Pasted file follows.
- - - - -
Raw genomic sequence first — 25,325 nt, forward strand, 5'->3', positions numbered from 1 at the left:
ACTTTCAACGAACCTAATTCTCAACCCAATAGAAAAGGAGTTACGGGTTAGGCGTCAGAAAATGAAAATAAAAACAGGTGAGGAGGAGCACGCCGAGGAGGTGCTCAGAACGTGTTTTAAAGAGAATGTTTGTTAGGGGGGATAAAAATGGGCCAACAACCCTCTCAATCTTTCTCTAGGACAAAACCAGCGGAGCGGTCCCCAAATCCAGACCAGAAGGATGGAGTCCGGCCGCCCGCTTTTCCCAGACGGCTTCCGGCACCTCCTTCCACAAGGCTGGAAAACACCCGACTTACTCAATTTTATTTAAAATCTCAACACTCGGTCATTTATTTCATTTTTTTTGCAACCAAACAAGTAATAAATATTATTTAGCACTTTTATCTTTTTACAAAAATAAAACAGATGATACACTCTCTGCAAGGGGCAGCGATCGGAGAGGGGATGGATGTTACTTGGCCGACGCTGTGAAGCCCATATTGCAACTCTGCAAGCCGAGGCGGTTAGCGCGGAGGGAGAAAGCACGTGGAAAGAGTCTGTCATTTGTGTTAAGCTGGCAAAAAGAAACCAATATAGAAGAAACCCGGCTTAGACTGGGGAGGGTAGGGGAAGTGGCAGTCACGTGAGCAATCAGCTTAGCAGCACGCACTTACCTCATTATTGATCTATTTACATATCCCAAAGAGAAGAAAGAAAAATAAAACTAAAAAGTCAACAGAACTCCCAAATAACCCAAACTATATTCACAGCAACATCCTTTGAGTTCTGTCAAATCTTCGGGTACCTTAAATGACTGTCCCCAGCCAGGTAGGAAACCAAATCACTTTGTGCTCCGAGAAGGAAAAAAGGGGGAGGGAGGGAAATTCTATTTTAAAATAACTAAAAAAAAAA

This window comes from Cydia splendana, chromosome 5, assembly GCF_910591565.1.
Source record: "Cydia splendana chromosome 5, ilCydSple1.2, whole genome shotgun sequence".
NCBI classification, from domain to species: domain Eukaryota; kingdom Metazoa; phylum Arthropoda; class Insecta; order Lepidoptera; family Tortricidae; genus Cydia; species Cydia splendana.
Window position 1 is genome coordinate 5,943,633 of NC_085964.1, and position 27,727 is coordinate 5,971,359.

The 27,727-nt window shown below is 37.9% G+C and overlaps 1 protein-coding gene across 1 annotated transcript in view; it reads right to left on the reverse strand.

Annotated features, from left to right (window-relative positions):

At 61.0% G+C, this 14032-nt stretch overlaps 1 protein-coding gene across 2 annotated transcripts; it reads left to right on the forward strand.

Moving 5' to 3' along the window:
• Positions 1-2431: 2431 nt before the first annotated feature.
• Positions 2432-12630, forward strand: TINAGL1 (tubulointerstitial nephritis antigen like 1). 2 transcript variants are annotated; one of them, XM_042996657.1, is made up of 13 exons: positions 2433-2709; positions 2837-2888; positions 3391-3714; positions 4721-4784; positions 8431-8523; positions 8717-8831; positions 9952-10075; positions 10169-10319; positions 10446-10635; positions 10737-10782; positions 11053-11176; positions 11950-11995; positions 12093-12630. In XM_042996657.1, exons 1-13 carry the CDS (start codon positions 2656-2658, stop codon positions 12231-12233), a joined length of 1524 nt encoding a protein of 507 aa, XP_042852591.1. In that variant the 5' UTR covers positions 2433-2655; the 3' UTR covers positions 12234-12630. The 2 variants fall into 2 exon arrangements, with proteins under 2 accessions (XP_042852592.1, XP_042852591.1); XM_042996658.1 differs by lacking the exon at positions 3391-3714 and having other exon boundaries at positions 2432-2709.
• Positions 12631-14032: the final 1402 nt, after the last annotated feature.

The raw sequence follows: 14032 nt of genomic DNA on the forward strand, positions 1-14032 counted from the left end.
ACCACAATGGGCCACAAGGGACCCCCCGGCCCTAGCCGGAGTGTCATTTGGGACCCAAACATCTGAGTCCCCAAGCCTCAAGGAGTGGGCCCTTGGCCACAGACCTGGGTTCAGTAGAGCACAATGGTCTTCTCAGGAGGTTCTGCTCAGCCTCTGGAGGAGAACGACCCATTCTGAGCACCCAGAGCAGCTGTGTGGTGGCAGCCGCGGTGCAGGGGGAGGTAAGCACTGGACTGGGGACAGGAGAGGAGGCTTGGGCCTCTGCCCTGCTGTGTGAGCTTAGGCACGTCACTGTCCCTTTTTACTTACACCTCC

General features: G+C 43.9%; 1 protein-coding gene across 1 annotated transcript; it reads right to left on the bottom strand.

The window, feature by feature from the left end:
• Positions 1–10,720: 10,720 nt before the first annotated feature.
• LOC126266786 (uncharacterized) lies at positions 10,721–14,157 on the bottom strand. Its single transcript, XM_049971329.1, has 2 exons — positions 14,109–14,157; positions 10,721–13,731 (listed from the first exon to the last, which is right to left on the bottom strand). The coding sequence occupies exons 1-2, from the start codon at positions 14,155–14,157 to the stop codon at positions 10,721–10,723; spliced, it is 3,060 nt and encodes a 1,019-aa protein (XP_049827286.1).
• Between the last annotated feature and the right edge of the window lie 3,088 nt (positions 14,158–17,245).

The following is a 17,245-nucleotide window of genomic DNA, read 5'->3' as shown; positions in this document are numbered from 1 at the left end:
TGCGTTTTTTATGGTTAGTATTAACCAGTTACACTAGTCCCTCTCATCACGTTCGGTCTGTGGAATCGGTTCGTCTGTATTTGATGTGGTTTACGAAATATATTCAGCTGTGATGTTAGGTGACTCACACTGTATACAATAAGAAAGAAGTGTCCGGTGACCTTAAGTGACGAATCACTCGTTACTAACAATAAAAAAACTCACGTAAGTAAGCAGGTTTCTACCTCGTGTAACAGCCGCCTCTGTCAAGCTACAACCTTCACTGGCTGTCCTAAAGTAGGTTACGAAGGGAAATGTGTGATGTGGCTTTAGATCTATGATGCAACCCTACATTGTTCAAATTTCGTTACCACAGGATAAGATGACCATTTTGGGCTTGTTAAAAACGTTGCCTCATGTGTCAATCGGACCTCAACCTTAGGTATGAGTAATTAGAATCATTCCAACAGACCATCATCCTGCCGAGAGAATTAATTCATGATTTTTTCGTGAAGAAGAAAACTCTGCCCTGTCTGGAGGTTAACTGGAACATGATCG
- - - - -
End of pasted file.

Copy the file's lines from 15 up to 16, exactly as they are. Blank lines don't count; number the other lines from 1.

ACCACAATGGGCCACAAGGGACCCCCCGGCCCTAGCCGGAGTGTCATTTGGGACCCAAACATCTGAGTCCCCAAGCCTCAAGGAGTGGGCCCTTGGCCACAGACCTGGGTTCAGTAGAGCACAATGGTCTTCTCAGGAGGTTCTGCTCAGCCTCTGGAGGAGAACGACCCATTCTGAGCACCCAGAGCAGCTGTGTGGTGGCAGCCGCGGTGCAGGGGGAGGTAAGCACTGGACTGGGGACAGGAGAGGAGGCTTGGGCCTCTGCCCTGCTGTGTGAGCTTAGGCACGTCACTGTCCCTTTTTACTTACACCTCC

General features: G+C 43.9%; 1 protein-coding gene across 1 annotated transcript; it reads right to left on the bottom strand.